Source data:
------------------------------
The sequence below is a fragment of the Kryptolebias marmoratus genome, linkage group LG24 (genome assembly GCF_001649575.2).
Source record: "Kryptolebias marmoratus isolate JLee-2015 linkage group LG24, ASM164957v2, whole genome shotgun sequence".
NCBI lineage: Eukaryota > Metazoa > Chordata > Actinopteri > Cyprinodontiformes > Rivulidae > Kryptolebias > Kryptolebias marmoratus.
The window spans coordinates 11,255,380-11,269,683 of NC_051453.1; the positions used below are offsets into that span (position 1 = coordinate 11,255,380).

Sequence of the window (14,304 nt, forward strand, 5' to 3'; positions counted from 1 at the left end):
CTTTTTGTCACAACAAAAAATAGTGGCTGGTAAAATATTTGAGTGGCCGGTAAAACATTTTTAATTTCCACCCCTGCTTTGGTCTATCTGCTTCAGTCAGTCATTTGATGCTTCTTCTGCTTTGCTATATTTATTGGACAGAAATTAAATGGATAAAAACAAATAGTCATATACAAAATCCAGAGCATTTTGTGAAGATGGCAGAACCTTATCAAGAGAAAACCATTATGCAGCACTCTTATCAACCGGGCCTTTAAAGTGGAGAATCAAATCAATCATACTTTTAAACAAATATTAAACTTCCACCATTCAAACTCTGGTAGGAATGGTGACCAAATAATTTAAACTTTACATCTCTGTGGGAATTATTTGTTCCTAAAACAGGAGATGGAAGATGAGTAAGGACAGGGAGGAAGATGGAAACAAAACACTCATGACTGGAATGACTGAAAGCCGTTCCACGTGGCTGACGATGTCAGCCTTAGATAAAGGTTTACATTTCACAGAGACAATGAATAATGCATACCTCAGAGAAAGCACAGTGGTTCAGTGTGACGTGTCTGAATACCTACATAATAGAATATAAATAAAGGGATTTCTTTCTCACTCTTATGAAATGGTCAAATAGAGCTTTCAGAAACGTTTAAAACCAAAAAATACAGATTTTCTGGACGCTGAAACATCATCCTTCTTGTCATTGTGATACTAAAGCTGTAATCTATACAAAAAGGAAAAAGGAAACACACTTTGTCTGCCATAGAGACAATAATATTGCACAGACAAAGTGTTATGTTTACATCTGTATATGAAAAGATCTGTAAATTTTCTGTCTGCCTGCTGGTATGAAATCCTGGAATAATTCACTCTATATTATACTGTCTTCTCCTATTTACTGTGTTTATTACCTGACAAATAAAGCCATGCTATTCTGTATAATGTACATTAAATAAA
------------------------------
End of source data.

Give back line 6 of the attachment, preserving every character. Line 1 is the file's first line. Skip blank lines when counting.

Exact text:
CTTTTTGTCACAACAAAAAATAGTGGCTGGTAAAATATTTGAGTGGCCGGTAAAACATTTTTAATTTCCACCCCTGCTTTGGTCTATCTGCTTCAGTCAGTCATTTGATGCTTCTTCTGCTTTGCTATATTTATTGGACAGAAATTAAATGGATAAAAACAAATAGTCATATACAAAATCCAGAGCATTTTGTGAAGATGGCAGAACCTTATCAAGAGAAAACCATTATGCAGCACTCTTATCAACCGGGCCTTTAAAGTGGAGAATCAAATCAATCATACTTTTAAACAAATATTAAACTTCCACCATTCAAACTCTGGTAGGAATGGTGACCAAATAATTTAAACTTTACATCTCTGTGGGAATTATTTGTTCCTAAAACAGGAGATGGAAGATGAGTAAGGACAGGGAGGAAGATGGAAACAAAACACTCATGACTGGAATGACTGAAAGCCGTTCCACGTGGCTGACGATGTCAGCCTTAGATAAAGGTTTACATTTCACAGAGACAATGAATAATGCATACCTCAGAGAAAGCACAGTGGTTCAGTGTGACGTGTCTGAATACCTACATAATAGAATATAAATAAAGGGATTTCTTTCTCACTCTTATGAAATGGTCAAATAGAGCTTTCAGAAACGTTTAAAACCAAAAAATACAGATTTTCTGGACGCTGAAACATCATCCTTCTTGTCATTGTGATACTAAAGCTGTAATCTATACAAAAAGGAAAAAGGAAACACACTTTGTCTGCCATAGAGACAATAATATTGCACAGACAAAGTGTTATGTTTACATCTGTATATGAAAAGATCTGTAAATTTTCTGTCTGCCTGCTGGTATGAAATCCTGGAATAATTCACTCTATATTATACTGTCTTCTCCTATTTACTGTGTTTATTACCTGACAAATAAAGCCATGCTATTCTGTATAATGTACATTAAATAAA